A small list of the lenses you can find in my backpack: a Fujinon XF10-24mm F4, the XF55-200mm (very resourceful and light), the XF23mm F1.4 and an old manual Canon FD 55mm F1.2, which I love for its bokeh and smoothness.
My tripod is one of my most important pieces of gear. It has to be steady and strong for long exposure, but light at the same time for when you have to hike for few hours, carrying all of your gear on your shoulders. I use a carbon tripod 3 sections, from Manfrotto, and I am pretty happy with it so far.
Apart from that, I want to share with you my absolute necessity; something I carry with me all the time, my talisman. There are actually few of them... In two words; Silica gel —I love these guys! I’m not sure they really help, but I like the idea that they keep my gear dry. No humidity inside my backpack and, trust me, I never had fungus on my lenses!
What’s your favorite image and why?
I don’t know whether it’s my all-time favorite, but I love the memories around it. This photograph was taken in the Canadian Rockies this winter, and I can tell you it was freezing cold.
At this time, I was travelling in my minivan with my girlfriend for a 3-4 months trip between Canada and the US. I wanted to catch the first glimpse of golden light on a frozen snowy lake. I got up very early and drove to the nearby lake, just outside Banff. I left the van on a small carpark; my girlfriend was still sleeping at the back and I knew straight away that it would be an unforgettable battle. The wind was not so strong, but my breathing was painful and it was still -30°C.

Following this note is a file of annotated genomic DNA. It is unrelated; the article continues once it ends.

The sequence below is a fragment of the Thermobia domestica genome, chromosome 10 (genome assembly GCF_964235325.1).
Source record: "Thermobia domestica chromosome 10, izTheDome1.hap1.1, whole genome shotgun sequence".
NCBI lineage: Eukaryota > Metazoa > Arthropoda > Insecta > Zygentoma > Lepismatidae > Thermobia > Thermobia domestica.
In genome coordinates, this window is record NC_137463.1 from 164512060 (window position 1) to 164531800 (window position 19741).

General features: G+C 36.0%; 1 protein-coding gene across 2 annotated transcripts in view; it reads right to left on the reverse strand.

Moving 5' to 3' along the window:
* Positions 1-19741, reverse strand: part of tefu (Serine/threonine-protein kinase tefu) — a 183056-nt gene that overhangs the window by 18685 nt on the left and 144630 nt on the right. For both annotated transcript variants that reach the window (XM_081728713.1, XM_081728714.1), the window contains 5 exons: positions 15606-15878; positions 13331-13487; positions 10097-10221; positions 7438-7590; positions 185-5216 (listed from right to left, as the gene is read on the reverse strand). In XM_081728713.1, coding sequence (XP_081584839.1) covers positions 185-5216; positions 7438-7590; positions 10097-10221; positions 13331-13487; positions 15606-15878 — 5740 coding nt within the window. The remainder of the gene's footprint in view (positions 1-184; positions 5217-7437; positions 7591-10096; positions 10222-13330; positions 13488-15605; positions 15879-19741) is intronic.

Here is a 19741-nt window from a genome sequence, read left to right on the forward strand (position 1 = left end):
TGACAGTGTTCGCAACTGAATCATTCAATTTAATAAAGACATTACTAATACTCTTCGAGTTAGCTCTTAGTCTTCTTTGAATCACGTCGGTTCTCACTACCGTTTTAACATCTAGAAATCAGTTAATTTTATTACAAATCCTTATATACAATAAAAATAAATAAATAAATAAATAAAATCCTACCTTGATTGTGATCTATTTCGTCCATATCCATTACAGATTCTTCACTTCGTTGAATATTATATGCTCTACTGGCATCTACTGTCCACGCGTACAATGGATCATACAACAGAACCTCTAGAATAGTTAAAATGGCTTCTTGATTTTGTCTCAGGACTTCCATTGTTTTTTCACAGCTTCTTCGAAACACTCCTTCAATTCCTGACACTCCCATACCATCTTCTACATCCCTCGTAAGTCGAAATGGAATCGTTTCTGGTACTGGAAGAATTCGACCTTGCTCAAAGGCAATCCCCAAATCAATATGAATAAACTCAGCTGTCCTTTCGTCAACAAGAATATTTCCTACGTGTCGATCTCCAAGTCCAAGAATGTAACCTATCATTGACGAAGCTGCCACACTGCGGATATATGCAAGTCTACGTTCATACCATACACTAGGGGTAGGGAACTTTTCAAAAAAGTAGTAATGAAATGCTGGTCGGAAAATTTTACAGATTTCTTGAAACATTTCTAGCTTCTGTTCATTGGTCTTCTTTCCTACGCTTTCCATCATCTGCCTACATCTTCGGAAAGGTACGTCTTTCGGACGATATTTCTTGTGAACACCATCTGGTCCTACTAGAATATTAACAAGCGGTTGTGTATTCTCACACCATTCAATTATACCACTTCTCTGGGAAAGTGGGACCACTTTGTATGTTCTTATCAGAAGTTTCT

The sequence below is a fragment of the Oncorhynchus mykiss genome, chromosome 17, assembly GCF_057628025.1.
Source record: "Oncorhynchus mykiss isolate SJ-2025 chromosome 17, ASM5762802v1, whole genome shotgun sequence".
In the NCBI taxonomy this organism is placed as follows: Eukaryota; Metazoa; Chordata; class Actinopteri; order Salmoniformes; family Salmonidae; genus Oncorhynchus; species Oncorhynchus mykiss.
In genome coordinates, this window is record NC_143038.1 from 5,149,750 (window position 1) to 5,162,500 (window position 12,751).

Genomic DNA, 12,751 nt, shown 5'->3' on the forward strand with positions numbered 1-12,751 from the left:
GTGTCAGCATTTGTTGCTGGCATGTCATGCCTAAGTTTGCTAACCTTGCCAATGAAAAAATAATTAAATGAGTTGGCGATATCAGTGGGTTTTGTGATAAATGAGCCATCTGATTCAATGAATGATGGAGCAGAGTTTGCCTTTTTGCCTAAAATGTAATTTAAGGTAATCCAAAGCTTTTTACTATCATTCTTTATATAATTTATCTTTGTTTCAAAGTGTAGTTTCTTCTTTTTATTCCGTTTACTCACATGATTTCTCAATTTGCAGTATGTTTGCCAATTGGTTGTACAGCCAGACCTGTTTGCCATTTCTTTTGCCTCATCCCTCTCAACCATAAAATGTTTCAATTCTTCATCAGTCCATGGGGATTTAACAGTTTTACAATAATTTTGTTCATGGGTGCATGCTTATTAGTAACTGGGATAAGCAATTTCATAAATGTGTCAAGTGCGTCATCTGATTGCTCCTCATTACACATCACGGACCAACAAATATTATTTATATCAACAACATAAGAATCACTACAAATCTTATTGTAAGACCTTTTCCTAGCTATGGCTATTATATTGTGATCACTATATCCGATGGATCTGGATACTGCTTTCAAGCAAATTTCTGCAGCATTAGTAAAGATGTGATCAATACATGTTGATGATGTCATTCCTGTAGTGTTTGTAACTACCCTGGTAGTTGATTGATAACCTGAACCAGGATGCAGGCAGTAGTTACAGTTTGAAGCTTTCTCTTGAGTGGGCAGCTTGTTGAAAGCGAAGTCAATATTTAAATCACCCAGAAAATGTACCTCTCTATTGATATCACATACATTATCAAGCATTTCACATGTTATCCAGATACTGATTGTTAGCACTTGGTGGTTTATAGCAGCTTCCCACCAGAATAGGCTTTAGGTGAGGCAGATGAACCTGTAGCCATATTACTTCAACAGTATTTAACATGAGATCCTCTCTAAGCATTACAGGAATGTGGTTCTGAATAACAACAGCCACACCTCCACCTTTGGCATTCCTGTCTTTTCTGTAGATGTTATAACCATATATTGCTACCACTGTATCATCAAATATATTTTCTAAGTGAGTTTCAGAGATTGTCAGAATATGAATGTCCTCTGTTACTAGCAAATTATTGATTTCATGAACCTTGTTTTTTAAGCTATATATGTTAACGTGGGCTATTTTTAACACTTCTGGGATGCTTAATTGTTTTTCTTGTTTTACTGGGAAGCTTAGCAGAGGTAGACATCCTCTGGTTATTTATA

After a while walking around out there, it started to be really tough for my camera, my fingers and my toes. I was bracketing few shots and instead of 3 pictures, my camera just couldn’t stop shuttering. I had to take out the battery a few times in a row. Annoying but expected at this kind of temperatures.
So between that issue, my frozen fingers playing with my tripod, me jumping on the ice to stay warm, my eyelids frozen, stuck and of course, me looking for a nice and balanced composition, I can say that it was a particularly difficult, tiring and memorable experience.
But when the sun popped out and the golden light began to shine, I was delivered and in love with what I could see in front of me: the beautiful calm and peace of a frozen morning in the mountains. I didn’t get warmer at all, but today, when I see this photograph and think about this moment, I love the result and the memory behind it! And by the way, I did come back to my van and made a good cup of coffee for my girlfriend and myself! What a beautiful way to start a cold day during the Canadian winter.
What advice could you give to aspiring landscape photographers?
We need to know what we like so we can be happy with what we do! Enjoying our work is what will make people remember our images; they will see that you’re inspired and that your heart and mind are within every shot you take.
I spent hour after hour watching different photographs for the last few years, just to know what’s working or not, what is a good composition, what I’d like to create and where I’d want to go in my photography. It’s important to know the rules, but it’s even more important to understand what you love and where you are going.
Few last words or advice... Wake up early, go to bed late, drink coffee, embrace the weather, don’t forget your tripod and chase the light! It’s all about the light, guys!